Where to Find Investment Income

Yields on bank accounts and money market funds continue to be negligible. That’s discouraging for people who anticipate cash flow from their savings. In some cases, such income is vital for paying ongoing expenses. Even if that’s not the case, the unearned cash flow would be a nice way to pad your portfolio. Of course, be sure to understand any investment carefully before you commit.

For taxable accounts
Generally, you should consider holding investments with tax advantages in a regular account. Some possibilities:

Municipal bonds. The interest is exempt from federal income tax, and local issues may be totally tax free. Some municipal bond funds have low expenses and strong track records. However, if you prefer more control over your holdings, you might construct a bond ladder—individual bonds with staggered maturities.

Example: Heath Jensen buys $50,000 of municipal bonds maturing in 2016, $50,000 of munis maturing in 2017, and so on, out to 2022. As the bonds mature each year, Heath will use the redemption proceeds to buy $50,000 of bonds one year further out, adding a rung to his ladder as a replacement.

Ultimately, Heath will wind up with bonds bought at a 7-year maturity, often a good combination of yield and reasonable waiting time till maturity. If yields should rise, as many people expect, Heath will be reinvesting the proceeds at those higher yields.

Dividend paying stocks. For the most part, people pay only 15% in tax on stock dividends. Those with modest incomes (taxable income up to $74,900 this year on a joint return, for example) owe 0% tax. The good news is that stock dividends can grow over time, if the company’s business is successful.

Of course, stock prices can fall sharply. If that happens, a 2% or 3% dividend won’t be much of a consolation. Still, steady investing in companies that are profitable enough to pay dividends has been a successful strategy, over the long term.

Equity REITs. Some real estate investment trusts (REITs) buy mortgages, whereas others own investment properties. Either way, REITs must distribute most of their profits in order to avoid corporate income tax. Thus, some REITs pay relatively high distributions to their investors.

What’s more, some distributions from REITs that own properties (known as equity REITs) are untaxed returns of capital. You might get 6% from an equity REIT but owe tax only on 4%. In this hypothetical scenario, the 2% that avoids current tax is subtracted from your basis in the REIT. A lower basis, in turn, can increase tax on a future sale. Even so, tax deferral and a possible shift to a lower tax rate on a future sale can amplify the benefits of holding equity REITs. (Again, REIT prices can drop, so there is risk to investors.)

For tax-deferred accounts
In your IRA, 401(k), or other tax-deferred retirement accounts, consider income producing assets that have no protection from current taxation. You can defer the tax on the investment income, perhaps until you’re retired, in a low tax bracket. Some possibilities:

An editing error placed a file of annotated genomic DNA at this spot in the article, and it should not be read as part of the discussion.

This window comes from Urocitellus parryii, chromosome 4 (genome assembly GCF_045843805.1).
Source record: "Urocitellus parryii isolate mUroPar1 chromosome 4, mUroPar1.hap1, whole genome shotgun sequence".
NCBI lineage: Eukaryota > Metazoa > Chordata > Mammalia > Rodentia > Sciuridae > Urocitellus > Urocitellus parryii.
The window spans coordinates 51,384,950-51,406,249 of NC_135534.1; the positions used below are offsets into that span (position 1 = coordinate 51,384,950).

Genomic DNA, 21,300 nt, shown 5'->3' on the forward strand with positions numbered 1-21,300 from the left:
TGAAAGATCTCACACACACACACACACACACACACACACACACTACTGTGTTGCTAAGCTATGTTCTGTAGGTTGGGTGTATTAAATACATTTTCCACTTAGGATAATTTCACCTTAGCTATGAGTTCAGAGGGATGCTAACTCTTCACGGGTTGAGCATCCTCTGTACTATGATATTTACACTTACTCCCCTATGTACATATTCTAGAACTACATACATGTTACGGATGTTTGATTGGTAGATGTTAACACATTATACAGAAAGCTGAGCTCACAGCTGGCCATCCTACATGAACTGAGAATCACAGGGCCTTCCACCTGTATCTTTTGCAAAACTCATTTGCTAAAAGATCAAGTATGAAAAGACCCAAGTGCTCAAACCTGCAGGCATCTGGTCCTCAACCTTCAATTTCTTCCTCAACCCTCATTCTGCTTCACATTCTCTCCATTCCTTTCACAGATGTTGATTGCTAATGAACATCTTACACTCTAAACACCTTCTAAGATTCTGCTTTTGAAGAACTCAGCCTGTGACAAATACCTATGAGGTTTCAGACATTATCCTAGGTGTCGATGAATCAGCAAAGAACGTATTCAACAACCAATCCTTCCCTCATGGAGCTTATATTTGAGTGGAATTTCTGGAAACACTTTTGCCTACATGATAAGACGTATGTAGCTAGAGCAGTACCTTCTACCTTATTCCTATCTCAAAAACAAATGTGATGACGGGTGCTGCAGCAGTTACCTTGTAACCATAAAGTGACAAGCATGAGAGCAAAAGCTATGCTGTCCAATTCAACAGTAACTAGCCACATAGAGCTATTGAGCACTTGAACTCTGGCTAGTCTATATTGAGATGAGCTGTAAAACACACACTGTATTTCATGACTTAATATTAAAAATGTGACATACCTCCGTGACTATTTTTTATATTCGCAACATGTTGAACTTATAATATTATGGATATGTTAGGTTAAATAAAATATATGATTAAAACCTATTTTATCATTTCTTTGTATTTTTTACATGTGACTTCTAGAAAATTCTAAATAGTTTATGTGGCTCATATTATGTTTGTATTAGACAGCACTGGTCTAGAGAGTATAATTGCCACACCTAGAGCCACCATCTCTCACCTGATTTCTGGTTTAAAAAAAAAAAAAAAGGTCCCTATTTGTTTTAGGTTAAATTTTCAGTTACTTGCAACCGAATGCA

Ginnie Mae funds. These funds hold mortgages that are supported by the Government National Mortgage Association (GNMA). The interest paid by homeowners is passed through to investors in the fund. Unlike other mortgage-backed securities, Ginnie Mae interest and principal repayment is guaranteed by the federal government.

Yields on Ginnie Mae funds are usually a bit higher than Treasury bond yields. Among other reasons, Ginnie Mae payouts are not exempt from state and local income tax, which is the case with Treasury bond interest. You can buy individual Ginnie Mae securities, but they can be complex because homeowners are repaying principal along with their monthly interest, so investing through a fund can offer simplicity.

High-yield bond funds. If you’re looking for yields, why not put some money into a fund with a name that promises steep payouts? Typically, these funds hold corporate bonds that are low-rated or unrated, often known as junk bonds. Because their credit quality is suspect, issuers must promise substantial yields to bond buyers.

It’s unlikely you would want to hold nothing but junk bonds in your retirement fund. Still, a partial allocation might deliver some significant income, if you can stand the volatility of this asset class. A financial adviser may be able to help you find a high-yield fund with relatively low yields and a solid performance history.

Floating-rate funds. These funds acquire loans made by banks and other lenders, often to companies with relatively low credit ratings. Not only do investors receive attractive yields, they also may get some protection against rising interest rates. That’s because the loans held by floating-rate funds typically have interest rates that reset periodically. Rising interest rates devalue most bonds and bond funds; with floating-rate funds, rising rates translate into higher yields for investors.

Floating-rate funds can be volatile—they lost heavily in the financial crisis of 2008. As is the case whenever you depart from familiar investments in search of higher yields, you should be sure you fully understand what you’re buying and what risks you might be facing.

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